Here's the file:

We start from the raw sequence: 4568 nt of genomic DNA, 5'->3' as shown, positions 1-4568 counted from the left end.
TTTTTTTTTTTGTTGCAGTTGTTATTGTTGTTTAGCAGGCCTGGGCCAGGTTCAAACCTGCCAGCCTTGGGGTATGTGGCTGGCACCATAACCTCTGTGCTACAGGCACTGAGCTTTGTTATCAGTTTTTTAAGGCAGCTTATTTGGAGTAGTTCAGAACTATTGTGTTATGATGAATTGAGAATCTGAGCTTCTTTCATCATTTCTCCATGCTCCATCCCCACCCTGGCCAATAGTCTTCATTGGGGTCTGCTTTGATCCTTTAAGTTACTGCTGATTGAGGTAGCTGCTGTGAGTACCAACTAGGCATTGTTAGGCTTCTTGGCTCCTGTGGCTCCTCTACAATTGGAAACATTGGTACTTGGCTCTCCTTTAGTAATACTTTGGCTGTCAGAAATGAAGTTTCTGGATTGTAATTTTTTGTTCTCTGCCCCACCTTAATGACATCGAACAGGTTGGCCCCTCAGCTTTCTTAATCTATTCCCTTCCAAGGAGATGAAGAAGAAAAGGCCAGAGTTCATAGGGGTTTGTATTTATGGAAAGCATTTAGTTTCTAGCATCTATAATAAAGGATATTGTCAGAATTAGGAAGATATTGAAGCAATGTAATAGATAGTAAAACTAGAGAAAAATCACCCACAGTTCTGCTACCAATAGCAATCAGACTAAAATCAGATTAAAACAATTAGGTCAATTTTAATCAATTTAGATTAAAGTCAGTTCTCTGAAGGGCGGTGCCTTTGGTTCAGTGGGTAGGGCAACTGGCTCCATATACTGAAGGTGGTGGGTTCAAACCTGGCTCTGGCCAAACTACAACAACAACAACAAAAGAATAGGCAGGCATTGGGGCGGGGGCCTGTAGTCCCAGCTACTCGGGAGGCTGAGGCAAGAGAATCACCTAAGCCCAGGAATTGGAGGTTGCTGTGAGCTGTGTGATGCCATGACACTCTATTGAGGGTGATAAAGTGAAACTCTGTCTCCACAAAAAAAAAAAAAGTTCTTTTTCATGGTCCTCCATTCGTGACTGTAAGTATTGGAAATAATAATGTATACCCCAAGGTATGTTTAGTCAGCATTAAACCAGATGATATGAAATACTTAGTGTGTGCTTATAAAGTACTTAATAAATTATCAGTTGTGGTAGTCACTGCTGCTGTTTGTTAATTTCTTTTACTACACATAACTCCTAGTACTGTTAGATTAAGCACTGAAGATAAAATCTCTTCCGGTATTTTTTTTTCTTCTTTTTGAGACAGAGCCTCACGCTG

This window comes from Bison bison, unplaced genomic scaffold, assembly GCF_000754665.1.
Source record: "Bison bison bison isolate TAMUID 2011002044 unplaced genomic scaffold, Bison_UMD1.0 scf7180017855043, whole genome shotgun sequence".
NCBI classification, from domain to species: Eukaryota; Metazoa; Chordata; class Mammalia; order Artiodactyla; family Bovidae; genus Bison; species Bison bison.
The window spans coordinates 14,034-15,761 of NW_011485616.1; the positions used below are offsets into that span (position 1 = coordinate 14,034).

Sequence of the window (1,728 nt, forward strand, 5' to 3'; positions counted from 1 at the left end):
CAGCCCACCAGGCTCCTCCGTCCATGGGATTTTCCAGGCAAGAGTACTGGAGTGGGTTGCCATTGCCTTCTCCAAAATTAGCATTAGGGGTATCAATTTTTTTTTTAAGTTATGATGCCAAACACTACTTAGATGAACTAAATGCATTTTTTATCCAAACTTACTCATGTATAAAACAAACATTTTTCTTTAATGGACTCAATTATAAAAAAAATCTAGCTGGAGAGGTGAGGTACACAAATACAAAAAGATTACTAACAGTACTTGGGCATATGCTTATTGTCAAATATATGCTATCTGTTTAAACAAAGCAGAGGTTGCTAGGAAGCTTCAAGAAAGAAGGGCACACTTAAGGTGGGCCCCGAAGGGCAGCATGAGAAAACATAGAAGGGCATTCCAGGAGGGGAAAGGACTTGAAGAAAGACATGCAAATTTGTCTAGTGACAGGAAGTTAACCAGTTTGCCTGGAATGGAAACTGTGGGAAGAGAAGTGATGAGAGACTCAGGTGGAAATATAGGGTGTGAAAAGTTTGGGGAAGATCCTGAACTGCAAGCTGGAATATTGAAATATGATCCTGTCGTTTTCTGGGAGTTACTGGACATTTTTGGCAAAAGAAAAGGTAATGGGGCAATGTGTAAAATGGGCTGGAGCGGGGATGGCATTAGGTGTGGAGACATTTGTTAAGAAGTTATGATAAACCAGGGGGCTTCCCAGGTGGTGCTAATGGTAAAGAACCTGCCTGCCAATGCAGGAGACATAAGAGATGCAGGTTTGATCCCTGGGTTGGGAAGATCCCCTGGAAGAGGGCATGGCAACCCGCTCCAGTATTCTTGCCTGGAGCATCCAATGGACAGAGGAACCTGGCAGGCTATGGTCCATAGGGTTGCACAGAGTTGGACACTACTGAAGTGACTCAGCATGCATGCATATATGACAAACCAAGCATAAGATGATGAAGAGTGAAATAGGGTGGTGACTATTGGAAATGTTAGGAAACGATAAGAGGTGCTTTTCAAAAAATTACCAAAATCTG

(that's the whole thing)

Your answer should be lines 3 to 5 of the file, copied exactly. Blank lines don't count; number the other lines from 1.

This window comes from Bison bison, unplaced genomic scaffold, assembly GCF_000754665.1.
Source record: "Bison bison bison isolate TAMUID 2011002044 unplaced genomic scaffold, Bison_UMD1.0 scf7180017855043, whole genome shotgun sequence".
NCBI classification, from domain to species: Eukaryota; Metazoa; Chordata; class Mammalia; order Artiodactyla; family Bovidae; genus Bison; species Bison bison.